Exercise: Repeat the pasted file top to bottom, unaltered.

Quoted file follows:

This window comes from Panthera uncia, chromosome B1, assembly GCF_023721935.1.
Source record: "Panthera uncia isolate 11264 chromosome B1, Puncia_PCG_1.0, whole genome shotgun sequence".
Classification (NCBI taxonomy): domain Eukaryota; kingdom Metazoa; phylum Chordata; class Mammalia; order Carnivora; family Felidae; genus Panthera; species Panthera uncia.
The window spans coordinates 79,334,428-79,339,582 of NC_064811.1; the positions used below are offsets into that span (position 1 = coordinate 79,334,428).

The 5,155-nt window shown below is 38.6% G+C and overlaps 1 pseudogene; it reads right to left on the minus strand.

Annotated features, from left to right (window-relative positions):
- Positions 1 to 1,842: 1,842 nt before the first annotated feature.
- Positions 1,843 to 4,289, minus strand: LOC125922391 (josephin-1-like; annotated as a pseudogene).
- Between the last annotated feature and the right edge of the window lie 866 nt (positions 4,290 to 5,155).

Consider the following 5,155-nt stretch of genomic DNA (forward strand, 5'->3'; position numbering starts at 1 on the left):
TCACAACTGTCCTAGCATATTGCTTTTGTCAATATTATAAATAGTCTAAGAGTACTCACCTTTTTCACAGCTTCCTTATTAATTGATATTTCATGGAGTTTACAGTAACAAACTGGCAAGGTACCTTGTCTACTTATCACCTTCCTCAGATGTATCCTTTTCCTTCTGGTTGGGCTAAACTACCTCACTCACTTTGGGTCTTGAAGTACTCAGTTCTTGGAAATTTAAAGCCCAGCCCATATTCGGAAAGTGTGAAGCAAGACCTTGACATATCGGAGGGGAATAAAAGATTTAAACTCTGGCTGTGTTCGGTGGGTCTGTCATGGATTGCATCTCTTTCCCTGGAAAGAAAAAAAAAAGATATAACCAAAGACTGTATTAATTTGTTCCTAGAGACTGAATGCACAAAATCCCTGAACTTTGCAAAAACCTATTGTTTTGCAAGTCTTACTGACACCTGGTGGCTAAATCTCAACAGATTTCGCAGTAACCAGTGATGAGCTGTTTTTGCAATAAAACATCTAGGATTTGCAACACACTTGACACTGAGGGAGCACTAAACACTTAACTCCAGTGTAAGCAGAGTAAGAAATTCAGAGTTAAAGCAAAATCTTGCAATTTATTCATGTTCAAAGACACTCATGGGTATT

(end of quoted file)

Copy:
This window comes from Panthera uncia, chromosome B1, assembly GCF_023721935.1.
Source record: "Panthera uncia isolate 11264 chromosome B1, Puncia_PCG_1.0, whole genome shotgun sequence".
Classification (NCBI taxonomy): domain Eukaryota; kingdom Metazoa; phylum Chordata; class Mammalia; order Carnivora; family Felidae; genus Panthera; species Panthera uncia.
The window spans coordinates 79,334,428-79,339,582 of NC_064811.1; the positions used below are offsets into that span (position 1 = coordinate 79,334,428).

The 5,155-nt window shown below is 38.6% G+C and overlaps 1 pseudogene; it reads right to left on the minus strand.

Annotated features, from left to right (window-relative positions):
- Positions 1 to 1,842: 1,842 nt before the first annotated feature.
- Positions 1,843 to 4,289, minus strand: LOC125922391 (josephin-1-like; annotated as a pseudogene).
- Between the last annotated feature and the right edge of the window lie 866 nt (positions 4,290 to 5,155).

Consider the following 5,155-nt stretch of genomic DNA (forward strand, 5'->3'; position numbering starts at 1 on the left):
TCACAACTGTCCTAGCATATTGCTTTTGTCAATATTATAAATAGTCTAAGAGTACTCACCTTTTTCACAGCTTCCTTATTAATTGATATTTCATGGAGTTTACAGTAACAAACTGGCAAGGTACCTTGTCTACTTATCACCTTCCTCAGATGTATCCTTTTCCTTCTGGTTGGGCTAAACTACCTCACTCACTTTGGGTCTTGAAGTACTCAGTTCTTGGAAATTTAAAGCCCAGCCCATATTCGGAAAGTGTGAAGCAAGACCTTGACATATCGGAGGGGAATAAAAGATTTAAACTCTGGCTGTGTTCGGTGGGTCTGTCATGGATTGCATCTCTTTCCCTGGAAAGAAAAAAAAAAGATATAACCAAAGACTGTATTAATTTGTTCCTAGAGACTGAATGCACAAAATCCCTGAACTTTGCAAAAACCTATTGTTTTGCAAGTCTTACTGACACCTGGTGGCTAAATCTCAACAGATTTCGCAGTAACCAGTGATGAGCTGTTTTTGCAATAAAACATCTAGGATTTGCAACACACTTGACACTGAGGGAGCACTAAACACTTAACTCCAGTGTAAGCAGAGTAAGAAATTCAGAGTTAAAGCAAAATCTTGCAATTTATTCATGTTCAAAGACACTCATGGGTATT